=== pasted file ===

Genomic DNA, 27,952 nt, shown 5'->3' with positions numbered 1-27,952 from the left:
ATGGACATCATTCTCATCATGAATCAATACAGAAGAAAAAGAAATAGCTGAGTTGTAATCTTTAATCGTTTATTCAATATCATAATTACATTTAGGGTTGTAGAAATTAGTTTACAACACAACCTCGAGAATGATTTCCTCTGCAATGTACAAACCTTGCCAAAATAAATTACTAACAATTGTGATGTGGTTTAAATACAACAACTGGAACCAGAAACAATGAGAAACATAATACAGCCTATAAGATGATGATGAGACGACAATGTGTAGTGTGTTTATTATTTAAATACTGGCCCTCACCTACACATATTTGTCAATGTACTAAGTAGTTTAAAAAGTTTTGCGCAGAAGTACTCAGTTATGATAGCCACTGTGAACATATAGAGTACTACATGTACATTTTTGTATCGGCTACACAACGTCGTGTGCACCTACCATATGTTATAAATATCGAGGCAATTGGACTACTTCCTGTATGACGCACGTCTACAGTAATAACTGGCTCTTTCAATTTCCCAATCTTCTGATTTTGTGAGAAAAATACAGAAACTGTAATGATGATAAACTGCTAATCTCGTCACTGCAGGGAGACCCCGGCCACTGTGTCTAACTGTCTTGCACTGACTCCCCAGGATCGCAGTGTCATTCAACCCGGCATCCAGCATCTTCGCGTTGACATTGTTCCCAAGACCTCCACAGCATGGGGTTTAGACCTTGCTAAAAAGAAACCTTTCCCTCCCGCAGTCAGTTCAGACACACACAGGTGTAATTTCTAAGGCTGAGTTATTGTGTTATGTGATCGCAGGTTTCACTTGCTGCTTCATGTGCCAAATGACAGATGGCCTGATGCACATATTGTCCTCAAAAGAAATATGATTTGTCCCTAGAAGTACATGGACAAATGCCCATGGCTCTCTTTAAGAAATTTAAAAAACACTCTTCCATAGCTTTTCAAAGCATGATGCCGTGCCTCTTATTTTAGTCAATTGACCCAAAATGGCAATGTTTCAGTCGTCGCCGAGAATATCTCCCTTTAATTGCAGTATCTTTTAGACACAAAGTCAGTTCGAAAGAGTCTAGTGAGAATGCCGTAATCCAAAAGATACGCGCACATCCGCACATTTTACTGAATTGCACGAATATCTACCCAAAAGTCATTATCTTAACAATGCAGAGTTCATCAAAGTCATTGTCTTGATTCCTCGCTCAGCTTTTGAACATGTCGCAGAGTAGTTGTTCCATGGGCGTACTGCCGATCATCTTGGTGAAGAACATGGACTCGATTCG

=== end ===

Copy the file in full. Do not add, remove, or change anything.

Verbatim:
Genomic DNA, 27,952 nt, shown 5'->3' with positions numbered 1-27,952 from the left:
ATGGACATCATTCTCATCATGAATCAATACAGAAGAAAAAGAAATAGCTGAGTTGTAATCTTTAATCGTTTATTCAATATCATAATTACATTTAGGGTTGTAGAAATTAGTTTACAACACAACCTCGAGAATGATTTCCTCTGCAATGTACAAACCTTGCCAAAATAAATTACTAACAATTGTGATGTGGTTTAAATACAACAACTGGAACCAGAAACAATGAGAAACATAATACAGCCTATAAGATGATGATGAGACGACAATGTGTAGTGTGTTTATTATTTAAATACTGGCCCTCACCTACACATATTTGTCAATGTACTAAGTAGTTTAAAAAGTTTTGCGCAGAAGTACTCAGTTATGATAGCCACTGTGAACATATAGAGTACTACATGTACATTTTTGTATCGGCTACACAACGTCGTGTGCACCTACCATATGTTATAAATATCGAGGCAATTGGACTACTTCCTGTATGACGCACGTCTACAGTAATAACTGGCTCTTTCAATTTCCCAATCTTCTGATTTTGTGAGAAAAATACAGAAACTGTAATGATGATAAACTGCTAATCTCGTCACTGCAGGGAGACCCCGGCCACTGTGTCTAACTGTCTTGCACTGACTCCCCAGGATCGCAGTGTCATTCAACCCGGCATCCAGCATCTTCGCGTTGACATTGTTCCCAAGACCTCCACAGCATGGGGTTTAGACCTTGCTAAAAAGAAACCTTTCCCTCCCGCAGTCAGTTCAGACACACACAGGTGTAATTTCTAAGGCTGAGTTATTGTGTTATGTGATCGCAGGTTTCACTTGCTGCTTCATGTGCCAAATGACAGATGGCCTGATGCACATATTGTCCTCAAAAGAAATATGATTTGTCCCTAGAAGTACATGGACAAATGCCCATGGCTCTCTTTAAGAAATTTAAAAAACACTCTTCCATAGCTTTTCAAAGCATGATGCCGTGCCTCTTATTTTAGTCAATTGACCCAAAATGGCAATGTTTCAGTCGTCGCCGAGAATATCTCCCTTTAATTGCAGTATCTTTTAGACACAAAGTCAGTTCGAAAGAGTCTAGTGAGAATGCCGTAATCCAAAAGATACGCGCACATCCGCACATTTTACTGAATTGCACGAATATCTACCCAAAAGTCATTATCTTAACAATGCAGAGTTCATCAAAGTCATTGTCTTGATTCCTCGCTCAGCTTTTGAACATGTCGCAGAGTAGTTGTTCCATGGGCGTACTGCCGATCATCTTGGTGAAGAACATGGACTCGATTCG